Over the weekend, social media was agog after musician Jah Prayzah and his Third Generation band failed to perform in Gweru at the VG Complex at an event they were booked.
It emerged that the fans were agitated as they started throwing empty cans.
Jah Prayzah’s decision not to perform divided the fans, with some questioning if it was right for him to take that route.
First things first — in the music industry a contract is made between two parties before engaging services — well that is professionalism.
If one part breaches the contract, legal action must be taken.
In this case, according to Jah Prayzah, what they had agreed with the promoter was not on the ground.
In an interview, Jah Prayzah’s manager Keen Mushapaidze said there was unprofessionalism in the manner the show was handled.
Mushapaidze said they had a technical rider, an assertion that was opposed by fans on social media.
A technical rider typically includes three things: details about your group first, your rider should explain who is in the group, what instruments they are playing, and what their needs are on stage.
This includes how many mics, amps, music stands and chairs, among others.
“We cannot put that (technical rider) out for the world to see,” said Mashapaidze. “But most importantly we recommended the best service providers for the event from which the organisers were supposed to choose from, but they, for reasons best known to themselves, took the other route.
“The service provider could not deliver most of the items required for performance, including adequate stage monitors for the band. This would mean that the band would not even hear what they were singing or playing and that is a recipe for disaster when it comes to live performance.”
jah Prayzah later issued a statement explaining to his fans what had happened.
“Last night (Friday), 3G The Band failed to perform for all the music lovers in Gweru due to some unfortunate circumstances which I shall now elucidate,” he said.
“Upon engagement with the promoter, the JP management team and organisers agreed on specifics that would make us deliver the best set for our fans. There is a standard for a JP performance set and sadly that standard was not met as agreed upon.
“Unfortunately, to begin with, the PA system was way out of the spec range we agreed to and the music lovers had a difficult time with the audibility of the artistes who were performing on stage. The set that was available was suited for DJ slots and artistes who use backtracks for their performances and does not require much in terms of the equipment.
“The performance of a band as large as ours with such equipment was not possible.”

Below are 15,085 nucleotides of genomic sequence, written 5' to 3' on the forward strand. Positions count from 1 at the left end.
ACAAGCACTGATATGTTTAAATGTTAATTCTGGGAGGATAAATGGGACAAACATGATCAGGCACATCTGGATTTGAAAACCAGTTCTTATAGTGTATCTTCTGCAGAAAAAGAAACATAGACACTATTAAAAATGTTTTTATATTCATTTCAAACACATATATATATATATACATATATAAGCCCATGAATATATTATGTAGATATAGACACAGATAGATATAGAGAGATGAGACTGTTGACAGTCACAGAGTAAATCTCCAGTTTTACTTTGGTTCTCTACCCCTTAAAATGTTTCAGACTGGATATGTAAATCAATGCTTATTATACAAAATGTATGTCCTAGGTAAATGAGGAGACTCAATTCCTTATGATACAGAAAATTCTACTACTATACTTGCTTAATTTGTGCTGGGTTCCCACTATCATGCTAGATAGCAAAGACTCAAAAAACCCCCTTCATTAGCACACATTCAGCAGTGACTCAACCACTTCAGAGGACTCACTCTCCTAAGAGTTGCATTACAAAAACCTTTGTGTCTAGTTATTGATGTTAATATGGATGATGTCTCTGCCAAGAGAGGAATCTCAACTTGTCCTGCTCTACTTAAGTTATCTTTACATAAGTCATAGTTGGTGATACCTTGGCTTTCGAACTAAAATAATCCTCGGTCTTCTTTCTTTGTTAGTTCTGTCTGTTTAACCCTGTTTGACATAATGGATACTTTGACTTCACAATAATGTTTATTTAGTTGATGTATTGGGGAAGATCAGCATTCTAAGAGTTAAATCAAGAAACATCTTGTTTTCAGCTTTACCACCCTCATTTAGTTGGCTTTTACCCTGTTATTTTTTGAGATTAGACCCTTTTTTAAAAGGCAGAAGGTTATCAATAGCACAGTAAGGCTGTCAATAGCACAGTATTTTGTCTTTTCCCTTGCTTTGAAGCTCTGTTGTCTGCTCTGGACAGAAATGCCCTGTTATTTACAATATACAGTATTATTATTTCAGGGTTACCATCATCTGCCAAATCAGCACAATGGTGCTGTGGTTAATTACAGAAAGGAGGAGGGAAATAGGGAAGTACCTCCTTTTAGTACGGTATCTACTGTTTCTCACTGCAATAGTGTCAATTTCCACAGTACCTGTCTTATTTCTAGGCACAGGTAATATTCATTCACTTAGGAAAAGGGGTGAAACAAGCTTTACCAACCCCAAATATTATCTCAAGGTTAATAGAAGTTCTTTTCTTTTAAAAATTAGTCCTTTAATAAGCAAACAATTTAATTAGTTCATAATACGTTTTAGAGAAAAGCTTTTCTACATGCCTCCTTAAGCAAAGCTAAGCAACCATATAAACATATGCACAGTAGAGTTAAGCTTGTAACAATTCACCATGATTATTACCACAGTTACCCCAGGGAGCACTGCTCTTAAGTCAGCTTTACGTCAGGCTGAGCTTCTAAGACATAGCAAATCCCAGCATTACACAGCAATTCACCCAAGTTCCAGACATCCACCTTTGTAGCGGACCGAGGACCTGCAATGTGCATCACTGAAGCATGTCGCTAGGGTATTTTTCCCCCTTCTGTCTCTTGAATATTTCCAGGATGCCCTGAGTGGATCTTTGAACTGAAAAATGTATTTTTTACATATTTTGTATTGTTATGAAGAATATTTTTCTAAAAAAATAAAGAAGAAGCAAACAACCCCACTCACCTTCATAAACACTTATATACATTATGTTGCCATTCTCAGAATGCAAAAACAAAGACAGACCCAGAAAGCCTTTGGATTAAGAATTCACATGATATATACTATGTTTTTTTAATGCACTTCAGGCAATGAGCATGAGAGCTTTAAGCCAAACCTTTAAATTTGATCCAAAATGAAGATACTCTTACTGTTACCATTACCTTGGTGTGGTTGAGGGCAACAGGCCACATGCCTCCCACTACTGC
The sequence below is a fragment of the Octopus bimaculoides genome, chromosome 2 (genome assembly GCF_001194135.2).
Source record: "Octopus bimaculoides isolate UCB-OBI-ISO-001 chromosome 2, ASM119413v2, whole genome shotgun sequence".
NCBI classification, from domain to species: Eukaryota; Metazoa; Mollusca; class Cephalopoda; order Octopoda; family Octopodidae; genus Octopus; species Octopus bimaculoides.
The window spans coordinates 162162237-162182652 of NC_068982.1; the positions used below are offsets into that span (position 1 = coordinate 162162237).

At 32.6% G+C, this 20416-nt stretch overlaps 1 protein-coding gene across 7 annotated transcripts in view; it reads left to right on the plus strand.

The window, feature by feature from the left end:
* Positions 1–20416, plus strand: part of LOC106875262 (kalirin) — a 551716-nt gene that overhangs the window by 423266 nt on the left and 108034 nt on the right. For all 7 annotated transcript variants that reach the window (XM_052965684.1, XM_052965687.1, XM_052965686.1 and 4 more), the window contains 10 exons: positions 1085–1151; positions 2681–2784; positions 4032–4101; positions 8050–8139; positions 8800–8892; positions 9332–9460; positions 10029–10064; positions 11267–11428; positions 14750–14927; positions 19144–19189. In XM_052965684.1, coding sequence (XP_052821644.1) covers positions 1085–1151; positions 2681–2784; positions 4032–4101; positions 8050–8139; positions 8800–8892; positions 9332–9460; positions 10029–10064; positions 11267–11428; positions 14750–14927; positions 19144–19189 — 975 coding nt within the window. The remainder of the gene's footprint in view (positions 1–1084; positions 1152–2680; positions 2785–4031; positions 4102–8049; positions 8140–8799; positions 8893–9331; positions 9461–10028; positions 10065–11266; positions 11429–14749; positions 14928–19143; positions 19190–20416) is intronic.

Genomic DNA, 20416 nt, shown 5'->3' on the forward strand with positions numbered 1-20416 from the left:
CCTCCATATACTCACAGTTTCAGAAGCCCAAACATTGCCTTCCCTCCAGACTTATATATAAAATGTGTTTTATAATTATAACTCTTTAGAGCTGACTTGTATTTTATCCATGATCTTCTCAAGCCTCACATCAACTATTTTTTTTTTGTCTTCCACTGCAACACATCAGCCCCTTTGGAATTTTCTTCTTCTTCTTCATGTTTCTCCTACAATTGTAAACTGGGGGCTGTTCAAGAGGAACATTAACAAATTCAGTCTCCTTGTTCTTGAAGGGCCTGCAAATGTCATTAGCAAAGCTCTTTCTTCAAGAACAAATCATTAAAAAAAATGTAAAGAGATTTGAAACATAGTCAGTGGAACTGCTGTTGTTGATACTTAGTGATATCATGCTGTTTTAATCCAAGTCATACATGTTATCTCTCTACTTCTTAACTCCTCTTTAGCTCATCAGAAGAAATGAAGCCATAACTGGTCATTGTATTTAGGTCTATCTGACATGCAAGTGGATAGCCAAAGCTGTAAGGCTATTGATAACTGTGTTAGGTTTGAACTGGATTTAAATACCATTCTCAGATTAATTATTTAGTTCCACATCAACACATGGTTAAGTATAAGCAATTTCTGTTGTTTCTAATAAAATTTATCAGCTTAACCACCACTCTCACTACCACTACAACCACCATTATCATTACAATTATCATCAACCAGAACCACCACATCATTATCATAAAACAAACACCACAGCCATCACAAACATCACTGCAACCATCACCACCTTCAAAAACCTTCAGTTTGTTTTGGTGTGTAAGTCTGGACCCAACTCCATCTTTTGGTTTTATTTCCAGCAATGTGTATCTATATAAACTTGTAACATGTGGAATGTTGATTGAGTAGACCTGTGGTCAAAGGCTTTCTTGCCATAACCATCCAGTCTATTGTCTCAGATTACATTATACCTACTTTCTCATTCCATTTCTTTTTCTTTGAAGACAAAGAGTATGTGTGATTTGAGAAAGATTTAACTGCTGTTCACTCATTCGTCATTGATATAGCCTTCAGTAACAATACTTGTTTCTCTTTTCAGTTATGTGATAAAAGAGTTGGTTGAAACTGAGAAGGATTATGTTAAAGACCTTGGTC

Jah Prayzah said the performance would have been a terrible experience for their fans and would definitely affect the brand they have grown to love over the years.
“Any efforts to fix the PA system before we performed (due to changed times) would have exposed the band members to missiles, therefore risking their safety,” he said. “Despite management’s efforts well ahead of time, the organizers failed to rectify the issue.
“Secondly, the performance date we engaged on and agreed to was supposed to have been Friday the 30th of September. The promoter kept pushing our performance time into the early hours of Saturday, October 1, and this agitated the crowd.”
The Mwana Wamambo hit maker also apologized to his fans.
“To my fans who braced the night and sacrificed time and money to see us do what we do best, we shall continue to push event organizers to deliver as per agreements and value the time and money that fans put in to support our industry,” he said.
Some fans on social media supported him, while others did not believe his explanation.
Gweru based Dj Blesh explained the professional process the promoters go through in booking the artiste, of which that was not done as said.
“The promoter engages the artiste’s manager to ensure about the dates first, the artiste manager gets information about the city, venue and line-up,” he said. “Before money is paid, the artiste sends what we call a technical rider which is a document that specifies exactly what the artiste requires in terms of sound, stage and light.
“The promoter agrees to the technical rider and other terms of contract. The artiste has the right to not perform if they don’t feel safe or technical rider specs are not met, among others things.”
Dj Blesh concurred with Jah Prayzah that he was right to have done foregone the perfomance.
“I have worked with Jah Prayzah multiple times in Gweru and we have never had an issue like this,” he said. “I am not bashing anyone, but we should invest in these events.”
Dubai-based fan and music enthusiast, part time promoter Jethro Nyandoro, affectionately known as Jezz De Don Dada, responded to Dj Blesh remarks by saying Jah Prayzah’s explanation exposed his manager and band.
“I say his team slept on the job,” he said. “The tech rider should have been ticked off way before the day of the show, that means his road manager via NDA should have seen the agreed contract between the service provider’s PA and promoter, among others.
“The signs should have been communicated by the road manager to Team JP. Failure to do so is clear breach of contract.”